Aug 25, 2005 (CIDRAP News) – The British biotechnology firm Acambis recently announced its launching of a quest for the Holy Grail of influenza prevention: a vaccine that would protect people from the virus for many years and perhaps even stave off future pandemic strains.With current technology, flu vaccines have to be retooled every year in a time-consuming effort to cope with minor mutations that enable the flu virus to avoid quick detection by the immune system. But a vaccine based on parts of the virus that stay the same, instead of those that often change, could eliminate the need to bring out a new model every year.Acambis announced early this month that it was collaborating with Belgium’s Flanders Interuniversity Institute for Biotechnology (known as VIB) to replace the annual flu vaccine with a perennial one.”The aim of the research collaboration would be to generate a ‘universal’ vaccine candidate that would protect against both A and B strains of influenza and, more importantly, would not require annual changes to the formulation,” the company said in its Aug 4 announcement.The company hopes that such a vaccine could also protect people from a pandemic flu virus, which can arise from a major change, or “antigenic shift,” in viral components. With disease experts warning that the H5N1 avian flu virus could turn into a pandemic strain any day, that prospect is doubly attractive. However, availability of such a vaccine is, at best, years away—too far in the future to help combat any near-term pandemic.The frequent minor changes in flu viruses involve two of the virus’s surface proteins, hemagglutinin and neuraminidase, represented by the H and N in names like “H5N1.” Hemagglutinin and neuraminidase enable flu viruses to enter host cells and then exit them after replicating. Current vaccines target these highly mutable proteins, making it necessary to adjust the vaccines each year to match the circulating strains.Acambis’s vaccine effort focuses on a far less shifty viral protein, called M2. “A major component of the new [vaccine] candidates,” the company said, “will be M2e, the extracellular domain of the ion channel protein M2, which is specific to influenza A. Being highly conserved, M2e is intended to elicit protective immune responses against all strains of influenza A. M2e is incorporated in a unique carrier system that forms highly immunogenic virus-like particles.”Ashley Birkett, Acambis’s director of viral immunology in Cambridge, Mass., said the company is working on a separate technology for type B influenza. If the type A and B vaccines both prove effective, combining the two into one shot “would give us a truly universal vaccine,” he told CIDRAP News.The A type vaccine would potentially protect people against pandemic flu, since previous known pandemic strains were type A and future ones are expected to follow suit, Birkett said.”The advantage of this approach is that the manufacturing relative to the vaccine would be much easier,” he said. “It would be the same vaccine year after year.”Since the vaccine wouldn’t have to be changed each year, manufacturing could be continuous, instead of occurring each spring and summer after health officials pick the flu strains they think will prevail the following winter. With year-round manufacturing, people could be immunized any time of year, not just in the fall or winter, and vaccine could be stockpiled, Birkett said.Conventional production of flu vaccine involves growing whole copies of a weakened virus in chicken eggs (though several companies are working on growing flu viruses in cell culture). Acambis’s experimental vaccine is manufactured with a “recombinant bacterial fermentation technology,” in which bacteria are used to make selected viral proteins, rather than whole virus. “The bacteria can make single proteins for us,” Birkett said.With this technique, the production time for a batch of vaccine is “a matter of weeks,” as compared with about 6 months for egg-based vaccine, he said. “But the main difference is you’re going to be making the virus year-round. It really comes down to the fact that we don’t have to change the product,” he added.Acambis said its initial vaccine candidate is “in pre-clinical development” and has been tested successfully in animals. Two recent journal articles describe successful tests of various versions of the vaccine in mice.The reports, published in Virus Research and Virology, say that M2e generates only a weak immune response during flu infection and when used in a conventional vaccine. But when it is linked to an appropriate carrier, such as hepatitis B virus core (HBc) particles, it induces a strong antibody response. When various versions of the M2e-HBc combination were used with an adjuvant (a chemical that stimulates the immune system), they fully protected mice from a potentially lethal flu infection, the reports say.Work on the vaccine has already been going on for several years. Acambis said it acquired the vaccine from Apovia, a US biotechnology firm, earlier this year. Apovia started developing the vaccine in 2000, after licensing the technology from VIB, where Walter Fiers led the research on which the vaccine is based.Birkett said he couldn’t predict when the firm might launch clinical trials or how long it might take to bring the vaccine to licensing, but indications are it will be a lengthy effort.Theoretically, a perennial flu vaccine is a great concept, said Gregory Poland, MD, a vaccine expert at the Mayo Clinic in Rochester, Minn.”One of the real problems we have is that each year, the vaccine is an educated guess,” Poland told CIDRAP News, referring to the problem of predicting which flu strains will predominate in a given season. “The other problem is getting large numbers of people to get a vaccine every year.”A single vaccine that would reliably fend off the shifty virus for years would eliminate both of those difficulties. “A flu vaccine that could be given once, twice, or periodically would be a grand slam,” said Poland, who is a professor of medicine in infectious diseases at the Mayo College of Medicine and directs the Mayo Vaccine Research Group and Program in Translational Immunovirology.But Poland was cautious in assessing the likelihood of success.”We need a proof of principle at this point,” he said. “There are a number of entities trying to develop a similar vaccine. I do think it’s theoretically possible. From an immunologic point of view, the key will be choosing the right antigen [viral protein] and knowing that the antigen is displayed early in the infection, so that an immune response can be generated early enough to abort the infection. My concern is if you find antigens that are displayed late in the infection, you may generate an immune response too late to do much good.”Birkett acknowledged that the experimental vaccine targets the virus later in its life cycle than conventional vaccines do. “But if you want a universal vaccine, you have to target a component that develops later in the life cycle,” he said.”It’s a totally new vaccine approach,” he said. “We’re confident, we’re hopeful, but until we do the [clinical] studies, we won’t know for sure [if the vaccine will work]. If it does work, it’ll be the Holy Grail. It could meet the need for influenza [protection] year after year.”Acambis is not the only organization pursuing a universal flu vaccine. The National Institute of Allergy and Infectious Diseases (NIAID) is supporting efforts by several other researchers on the same problem.Andrew Pekosz of Washington University in St. Louis and David Milich of the Vaccine Research Institute in San Diego are working on a vaccine that, like Acambis’s, targets the M2 protein of the influenza A virus, according to an article on the NIAID’s influenza Web site.Because relatively few copies of the M2 protein are present on the outer coat of the virus, an M2-based vaccine made from a normal flu strain generates only a weak immune response, the article notes. Milich is addressing this problem by developing a “bulked up” M2 vaccine that contains 240 copies of the protein, which stimulates the production of more antibodies.Other researchers working on similar vaccines include Walter Gerhard at the Wistar Institute in Philadelphia and Gary Van Nest at the biotechnology company Dynavax, according to the NIAID. Gerhard’s vaccine targets the M2 protein, while Van Nest is using another viral protein, called NP.Poland predicts it will take years to bring a universal flu vaccine to market, if it can be done at all. “I wouldn’t hold my breath that we’re going to have a vaccine like this in the next couple of years,” he said. “I think proof of principle you could get in a couple of years. For licensure of a vaccine like that, the typical cycle is going to be somewhere in the 7- to 10-year horizon.” But he added that it might be possible to speed up the process, especially if the vaccine would be effective against a pandemic virus.See also:Aug 5 Flanders Interuniversity Institute for Biotechnology releasePubMed abstracts with links to full text of reports on M2e influenza vaccine:A ‘universal’ human influenza A vaccine (Virus Research 2004)Universal influenza A vaccine: optimization of M2-based constructs (Virology 2005)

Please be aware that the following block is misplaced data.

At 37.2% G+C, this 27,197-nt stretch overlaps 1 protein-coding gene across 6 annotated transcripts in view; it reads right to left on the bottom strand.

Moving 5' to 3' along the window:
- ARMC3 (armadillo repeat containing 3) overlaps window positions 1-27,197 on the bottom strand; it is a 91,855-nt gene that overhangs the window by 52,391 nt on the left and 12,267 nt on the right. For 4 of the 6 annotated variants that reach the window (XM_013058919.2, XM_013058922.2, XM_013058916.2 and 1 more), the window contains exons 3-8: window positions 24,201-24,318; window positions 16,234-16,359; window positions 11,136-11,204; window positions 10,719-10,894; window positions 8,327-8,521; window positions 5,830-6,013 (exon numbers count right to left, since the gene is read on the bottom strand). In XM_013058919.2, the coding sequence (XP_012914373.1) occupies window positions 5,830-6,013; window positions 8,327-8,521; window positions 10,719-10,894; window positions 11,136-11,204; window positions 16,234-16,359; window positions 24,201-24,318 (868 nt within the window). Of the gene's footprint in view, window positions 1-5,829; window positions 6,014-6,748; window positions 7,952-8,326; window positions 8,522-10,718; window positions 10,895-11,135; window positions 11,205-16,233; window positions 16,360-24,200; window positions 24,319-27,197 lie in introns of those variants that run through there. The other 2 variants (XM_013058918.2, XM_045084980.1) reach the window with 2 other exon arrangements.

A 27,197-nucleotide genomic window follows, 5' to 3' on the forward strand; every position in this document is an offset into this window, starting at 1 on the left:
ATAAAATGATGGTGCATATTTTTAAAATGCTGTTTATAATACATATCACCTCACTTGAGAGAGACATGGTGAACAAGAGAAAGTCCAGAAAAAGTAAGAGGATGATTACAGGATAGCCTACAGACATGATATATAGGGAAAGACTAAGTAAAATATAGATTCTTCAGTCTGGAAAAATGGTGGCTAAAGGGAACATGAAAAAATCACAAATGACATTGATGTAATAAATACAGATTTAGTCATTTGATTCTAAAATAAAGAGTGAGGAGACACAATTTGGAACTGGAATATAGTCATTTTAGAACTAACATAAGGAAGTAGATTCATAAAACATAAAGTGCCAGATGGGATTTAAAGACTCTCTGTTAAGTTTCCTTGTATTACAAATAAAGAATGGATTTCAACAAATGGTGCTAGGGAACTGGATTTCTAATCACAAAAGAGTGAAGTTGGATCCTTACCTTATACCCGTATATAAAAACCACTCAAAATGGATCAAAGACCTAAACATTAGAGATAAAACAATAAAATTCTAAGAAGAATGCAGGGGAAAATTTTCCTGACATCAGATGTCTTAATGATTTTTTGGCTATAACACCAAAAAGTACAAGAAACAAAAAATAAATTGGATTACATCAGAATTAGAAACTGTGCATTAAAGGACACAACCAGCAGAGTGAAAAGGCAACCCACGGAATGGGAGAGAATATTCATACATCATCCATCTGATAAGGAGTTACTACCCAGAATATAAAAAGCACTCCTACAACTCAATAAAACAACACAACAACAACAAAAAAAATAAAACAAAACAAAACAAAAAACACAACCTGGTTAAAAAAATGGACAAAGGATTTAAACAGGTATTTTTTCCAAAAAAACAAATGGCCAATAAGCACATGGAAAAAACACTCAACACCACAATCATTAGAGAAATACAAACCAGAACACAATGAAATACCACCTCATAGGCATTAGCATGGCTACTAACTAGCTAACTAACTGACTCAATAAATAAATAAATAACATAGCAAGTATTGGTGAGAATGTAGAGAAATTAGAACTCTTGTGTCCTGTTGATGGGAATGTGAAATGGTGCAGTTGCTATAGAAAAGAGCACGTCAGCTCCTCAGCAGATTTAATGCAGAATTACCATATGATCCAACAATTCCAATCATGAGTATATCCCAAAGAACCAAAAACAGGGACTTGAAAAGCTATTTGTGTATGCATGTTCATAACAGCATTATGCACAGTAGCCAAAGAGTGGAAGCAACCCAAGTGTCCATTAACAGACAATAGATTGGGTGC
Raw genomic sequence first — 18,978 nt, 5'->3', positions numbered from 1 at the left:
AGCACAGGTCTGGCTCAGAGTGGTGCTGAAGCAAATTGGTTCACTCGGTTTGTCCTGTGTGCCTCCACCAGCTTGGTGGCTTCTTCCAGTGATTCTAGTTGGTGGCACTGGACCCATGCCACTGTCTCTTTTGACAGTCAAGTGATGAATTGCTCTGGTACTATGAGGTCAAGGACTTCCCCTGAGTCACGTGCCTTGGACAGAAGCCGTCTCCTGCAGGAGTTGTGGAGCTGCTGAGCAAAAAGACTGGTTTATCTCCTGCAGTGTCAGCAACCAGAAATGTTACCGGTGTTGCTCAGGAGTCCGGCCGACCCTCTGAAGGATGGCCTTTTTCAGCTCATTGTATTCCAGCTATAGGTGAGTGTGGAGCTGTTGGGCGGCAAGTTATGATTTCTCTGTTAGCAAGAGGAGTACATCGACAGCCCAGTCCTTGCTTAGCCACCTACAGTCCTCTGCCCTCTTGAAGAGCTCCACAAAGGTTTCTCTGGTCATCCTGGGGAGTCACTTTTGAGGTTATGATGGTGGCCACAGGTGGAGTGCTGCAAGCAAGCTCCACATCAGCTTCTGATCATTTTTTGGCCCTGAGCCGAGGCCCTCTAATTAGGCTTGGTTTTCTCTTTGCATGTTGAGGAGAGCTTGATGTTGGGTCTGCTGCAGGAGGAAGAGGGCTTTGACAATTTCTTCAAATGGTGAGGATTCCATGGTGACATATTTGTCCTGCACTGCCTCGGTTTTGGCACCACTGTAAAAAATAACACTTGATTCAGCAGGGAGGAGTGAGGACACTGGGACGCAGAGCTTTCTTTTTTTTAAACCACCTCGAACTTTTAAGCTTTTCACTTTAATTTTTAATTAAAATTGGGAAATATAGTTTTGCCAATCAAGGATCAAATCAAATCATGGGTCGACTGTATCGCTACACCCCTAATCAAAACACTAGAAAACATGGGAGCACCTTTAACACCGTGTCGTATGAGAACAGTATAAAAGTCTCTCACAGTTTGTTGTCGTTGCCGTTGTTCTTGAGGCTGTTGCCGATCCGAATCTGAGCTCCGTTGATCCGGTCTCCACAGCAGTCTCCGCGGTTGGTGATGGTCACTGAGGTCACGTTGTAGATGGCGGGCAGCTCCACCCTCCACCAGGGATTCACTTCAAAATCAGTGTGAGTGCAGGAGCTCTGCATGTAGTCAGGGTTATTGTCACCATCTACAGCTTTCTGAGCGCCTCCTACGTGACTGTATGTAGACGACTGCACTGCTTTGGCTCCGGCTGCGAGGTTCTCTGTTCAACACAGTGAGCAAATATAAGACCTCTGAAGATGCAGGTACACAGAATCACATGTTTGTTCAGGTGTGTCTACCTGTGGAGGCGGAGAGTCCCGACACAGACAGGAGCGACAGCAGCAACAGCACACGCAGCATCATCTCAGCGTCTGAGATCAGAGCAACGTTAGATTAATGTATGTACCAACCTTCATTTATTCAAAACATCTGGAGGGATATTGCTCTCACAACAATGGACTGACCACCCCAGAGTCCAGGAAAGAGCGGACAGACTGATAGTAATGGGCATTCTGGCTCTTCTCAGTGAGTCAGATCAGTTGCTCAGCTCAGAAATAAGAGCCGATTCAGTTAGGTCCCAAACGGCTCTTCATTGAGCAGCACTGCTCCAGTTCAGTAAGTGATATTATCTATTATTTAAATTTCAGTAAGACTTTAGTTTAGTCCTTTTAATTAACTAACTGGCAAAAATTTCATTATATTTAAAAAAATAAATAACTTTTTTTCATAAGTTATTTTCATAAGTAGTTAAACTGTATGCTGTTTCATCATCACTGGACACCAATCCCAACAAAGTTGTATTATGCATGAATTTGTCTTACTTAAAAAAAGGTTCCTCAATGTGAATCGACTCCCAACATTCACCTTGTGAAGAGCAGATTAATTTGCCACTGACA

The body, which is partly funded by a public TV-license fee, will now contribute £740m over the next four years, compared with the previous schedule of £375m.The schedule agreed at the 2010 triennial review would have seen the BBC contribute £675m between 2014 and 2021, but this will now rise to £1.2bn.By 2026, the end of the new schedule, the organisation will have contributed £1.96bn, aiming to remove the deficit completely.Despite the higher than expected return on the scheme’s assets, the trustees said market conditions were to blame.The fall in UK government bond yields since 2010 resulted in a £1.6bn addition to the deficit.Bill Matthews, chair of the trustees, said the scheme also agreed to add two years to its funding plan to reach self-sufficiency.He also said the trustees shifted the firm’s investment portfolio to provide greater certainty on returns and complement the scheme’s growing pensioner population.Since 2010, the scheme has reduced its equity holding by 18 percentage points, as it now accounts for 38% of holdings. This was in reaction to the increase in the number of pensioners by 3,800.Bonds now account for 31% of investments, compared with 22% in 2010, while the scheme has actively increased its allocation to alternatives, rising to 17% from 9%.The scheme was also only 53.1% funded on a buyout basis, with an additional £9.1bn required from the BBC to cover this.However, the trustees stressed the scheme had no plans to enter this arrangement.“Throughout the process, the trustees were conscious of the need to strike a balance that was both appropriate for members and did not undermine the BBC’s ability to support the scheme,” Matthews said.“I must stress that the scheme will continue to pay out benefits in line with its rules.” The BBC has been forced to double its contributions to its pension scheme after the triennial review revealed a sharp rise in the deficit.The BBC Pension Scheme, which has around 59,000 members including 22,000 pensioners, saw its deficit increase by £900m (€1.1bn) from 2010, hitting £2bn.The results of its 2013 triennial valuation now estimate its liabilities at £12.3bn, up by £3bn, compared with assets of £10.3bn, which also rose by £2.1bn.As a result, the schedule of contributions from the UK broadcaster to its pension scheme has now been ramped up.